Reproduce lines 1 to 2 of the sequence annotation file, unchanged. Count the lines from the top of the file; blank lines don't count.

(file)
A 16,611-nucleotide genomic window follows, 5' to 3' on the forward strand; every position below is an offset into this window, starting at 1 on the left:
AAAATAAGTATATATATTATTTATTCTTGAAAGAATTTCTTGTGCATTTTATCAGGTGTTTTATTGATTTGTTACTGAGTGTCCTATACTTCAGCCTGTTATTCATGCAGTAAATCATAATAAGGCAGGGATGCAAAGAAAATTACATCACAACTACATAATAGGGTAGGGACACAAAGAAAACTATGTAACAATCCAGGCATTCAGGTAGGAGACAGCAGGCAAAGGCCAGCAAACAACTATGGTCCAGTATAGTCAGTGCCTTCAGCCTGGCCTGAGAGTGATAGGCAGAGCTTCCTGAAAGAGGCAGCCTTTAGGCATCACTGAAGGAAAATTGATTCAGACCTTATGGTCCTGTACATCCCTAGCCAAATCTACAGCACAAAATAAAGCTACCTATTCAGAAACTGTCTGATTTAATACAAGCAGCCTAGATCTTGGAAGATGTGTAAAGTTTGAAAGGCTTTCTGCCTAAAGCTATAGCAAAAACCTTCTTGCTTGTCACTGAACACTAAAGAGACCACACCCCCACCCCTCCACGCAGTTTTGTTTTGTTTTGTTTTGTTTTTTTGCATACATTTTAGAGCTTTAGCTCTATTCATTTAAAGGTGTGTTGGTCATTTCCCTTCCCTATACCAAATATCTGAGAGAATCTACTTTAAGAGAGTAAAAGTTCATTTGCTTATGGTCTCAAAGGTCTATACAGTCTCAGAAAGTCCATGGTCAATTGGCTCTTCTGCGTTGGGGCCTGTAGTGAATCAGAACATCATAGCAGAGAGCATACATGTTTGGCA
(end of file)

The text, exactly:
A 16,611-nucleotide genomic window follows, 5' to 3' on the forward strand; every position below is an offset into this window, starting at 1 on the left:
AAAATAAGTATATATATTATTTATTCTTGAAAGAATTTCTTGTGCATTTTATCAGGTGTTTTATTGATTTGTTACTGAGTGTCCTATACTTCAGCCTGTTATTCATGCAGTAAATCATAATAAGGCAGGGATGCAAAGAAAATTACATCACAACTACATAATAGGGTAGGGACACAAAGAAAACTATGTAACAATCCAGGCATTCAGGTAGGAGACAGCAGGCAAAGGCCAGCAAACAACTATGGTCCAGTATAGTCAGTGCCTTCAGCCTGGCCTGAGAGTGATAGGCAGAGCTTCCTGAAAGAGGCAGCCTTTAGGCATCACTGAAGGAAAATTGATTCAGACCTTATGGTCCTGTACATCCCTAGCCAAATCTACAGCACAAAATAAAGCTACCTATTCAGAAACTGTCTGATTTAATACAAGCAGCCTAGATCTTGGAAGATGTGTAAAGTTTGAAAGGCTTTCTGCCTAAAGCTATAGCAAAAACCTTCTTGCTTGTCACTGAACACTAAAGAGACCACACCCCCACCCCTCCACGCAGTTTTGTTTTGTTTTGTTTTGTTTTTTTGCATACATTTTAGAGCTTTAGCTCTATTCATTTAAAGGTGTGTTGGTCATTTCCCTTCCCTATACCAAATATCTGAGAGAATCTACTTTAAGAGAGTAAAAGTTCATTTGCTTATGGTCTCAAAGGTCTATACAGTCTCAGAAAGTCCATGGTCAATTGGCTCTTCTGCGTTGGGGCCTGTAGTGAATCAGAACATCATAGCAGAGAGCATACATGTTTGGCA